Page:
Look around and you'll see them. Blink and you'll miss them. Small garden plots on unused land, maybe a formerly empty lot next to a house in the North End, perhaps next to the newly moved Synagogue up on the bench. They bring people together, inspiring conversation and sharing. The benefits are far-ranging.
"It's extremely meditative," said Nicole Wind, a virgin community gardener turning her soil in one of the twelve plots in the Northend Community Garden on Harrison Boulevard. A VW van pulls up slowly. "The dirt looks great! You need any soaker hoses? I've some some extra to donate," they shout.
"Sure," one of the people working on the plot replies.
"Great, I'll be by with them later," and the van putters off.
That kind of interaction with neighbors does not happen when working in your backyard garden. It's as if the labor put in to the earth is for some greater purpose.
Wendy Wooding, the coordinator for the two-year-old garden, while struggling with the irrigation system said it's not just for people without earth of their own. "We have a variety of people in different kinds of dwellings," she said.
"We have monthly work days where we all get out here," Wendy said. "We have a community corn plot and cutting garden." With the help of kids from RiverStone School they also donated 452 pounds of food to the Idaho Foodbank last year.
A brand new garden at the corner of 10th and Brumback serves the groups involved in its creation. While small, it is pretty and once filled with plants and flowers will be a sight to behold. Organized as an AmeriCorp community service project, the garden is dedicated to victims of domestic violence.
For at least seven years the two-acre garden owned by the Girl Scouts on Fairview Avenue has been in some use, from plot rentals to individuals to partial donations to the Foodbank. Beth Markley, director of development for the Girls Scouts of Silver Sage said this is the first year the entire garden will be dedicated to reaching underserved populations. Girl Scouts working with groups through the Agency for New Americans, a refugee placement organization, will be donating all food to the groups involved. They aren't the only group dedicated to serving America's newest immigrants.
Sherrill Livingston, coordinator for the Ahavath Beth Isreal Synagogue is also working with the Idaho Office for Refugees. With this year's move of the Synagogue from State Street they hadn't planned on starting their community garden until next year. But with the help of a grant from the Fund for Idaho, donations from the closed Jefferson Street Community Garden and eagerness to begin as soon as they can, this year they opened 15 plots which will be tended by refugee families.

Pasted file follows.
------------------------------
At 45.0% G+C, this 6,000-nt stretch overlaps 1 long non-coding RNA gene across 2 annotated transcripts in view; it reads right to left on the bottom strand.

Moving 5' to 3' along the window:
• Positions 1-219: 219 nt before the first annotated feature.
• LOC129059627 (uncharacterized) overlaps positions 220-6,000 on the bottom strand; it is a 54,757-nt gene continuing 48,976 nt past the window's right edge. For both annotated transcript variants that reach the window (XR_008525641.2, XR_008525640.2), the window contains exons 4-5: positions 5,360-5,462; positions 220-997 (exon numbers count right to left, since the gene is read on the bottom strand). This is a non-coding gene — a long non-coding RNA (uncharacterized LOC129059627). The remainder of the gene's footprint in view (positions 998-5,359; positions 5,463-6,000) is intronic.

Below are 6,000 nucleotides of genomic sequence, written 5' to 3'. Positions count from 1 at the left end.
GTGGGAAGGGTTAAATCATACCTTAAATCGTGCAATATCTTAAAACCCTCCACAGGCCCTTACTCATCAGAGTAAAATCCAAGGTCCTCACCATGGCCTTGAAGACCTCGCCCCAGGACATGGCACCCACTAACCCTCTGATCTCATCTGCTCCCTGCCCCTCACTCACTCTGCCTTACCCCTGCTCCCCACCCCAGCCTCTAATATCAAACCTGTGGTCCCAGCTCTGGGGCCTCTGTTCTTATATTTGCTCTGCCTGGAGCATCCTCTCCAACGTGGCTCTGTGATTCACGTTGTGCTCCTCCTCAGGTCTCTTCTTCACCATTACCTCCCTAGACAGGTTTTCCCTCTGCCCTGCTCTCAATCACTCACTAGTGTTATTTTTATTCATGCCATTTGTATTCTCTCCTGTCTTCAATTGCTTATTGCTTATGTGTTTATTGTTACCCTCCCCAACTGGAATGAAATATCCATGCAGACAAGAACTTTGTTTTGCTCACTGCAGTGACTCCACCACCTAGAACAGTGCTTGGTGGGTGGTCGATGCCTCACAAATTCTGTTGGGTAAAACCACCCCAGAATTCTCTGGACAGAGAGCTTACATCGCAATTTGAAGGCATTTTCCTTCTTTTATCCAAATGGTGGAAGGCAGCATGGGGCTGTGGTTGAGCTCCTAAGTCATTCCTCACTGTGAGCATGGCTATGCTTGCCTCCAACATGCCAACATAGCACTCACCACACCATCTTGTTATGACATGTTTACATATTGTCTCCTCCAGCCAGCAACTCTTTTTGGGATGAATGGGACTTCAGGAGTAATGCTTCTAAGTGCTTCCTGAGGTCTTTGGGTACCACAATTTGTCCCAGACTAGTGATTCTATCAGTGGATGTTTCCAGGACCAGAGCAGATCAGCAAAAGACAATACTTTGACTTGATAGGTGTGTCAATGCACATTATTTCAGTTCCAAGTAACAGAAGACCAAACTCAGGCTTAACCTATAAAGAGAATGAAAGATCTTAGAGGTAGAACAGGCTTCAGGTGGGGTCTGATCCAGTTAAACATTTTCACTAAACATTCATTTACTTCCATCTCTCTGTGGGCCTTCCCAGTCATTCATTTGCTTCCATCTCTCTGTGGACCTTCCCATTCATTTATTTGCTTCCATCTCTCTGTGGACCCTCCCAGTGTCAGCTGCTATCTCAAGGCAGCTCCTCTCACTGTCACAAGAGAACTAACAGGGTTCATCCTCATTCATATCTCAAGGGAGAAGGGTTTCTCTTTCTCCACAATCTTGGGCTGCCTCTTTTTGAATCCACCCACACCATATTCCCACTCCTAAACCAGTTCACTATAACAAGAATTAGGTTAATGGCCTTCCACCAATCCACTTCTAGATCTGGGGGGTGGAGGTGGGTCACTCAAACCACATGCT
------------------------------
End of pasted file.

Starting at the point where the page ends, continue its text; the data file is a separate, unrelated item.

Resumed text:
"We have families of Bantu Somalians, Afghans, two Liberian women and possibly a Sudanese family," Sherrill said. "It's interesting to see the different techniques each of them do. The African families build berms around their plots because in their land rains wash away the seeds."
Whether from Africa or Kuna, learning from each other is part of community gardening. A sense of community by shared working of the soil is important.
Discussions of long-term planning by the Boise Parks & Recreation Department have identified the need in the future for planning gardens. They have adapted a community garden policy from the Vancouver Parks & Recreation department which contains guidelines for starting a garden and the limit of the city's involvement, whether on public or private land. Some of the outlined aspects include that BP&R will remove grass, turn the soil and provide compost in preparation of the site but puts limitations on other assistance. (See the garden policy online at www.cityofboise.org/parks/about/Partnerships/).
Unfortunately, a nine-year old garden was shutdown this year—the Jefferson Street Community Garden, on property owned by the Salvation Army. According to Rick Hempsmyer, Director of Development and Community Relations for the Salvation Army, tentative plans this year to build a homeless shelter for veterans on the site forced them to close it.
For more information about the benefits of community gardening and how to start your own visit: www.communitygarden.org.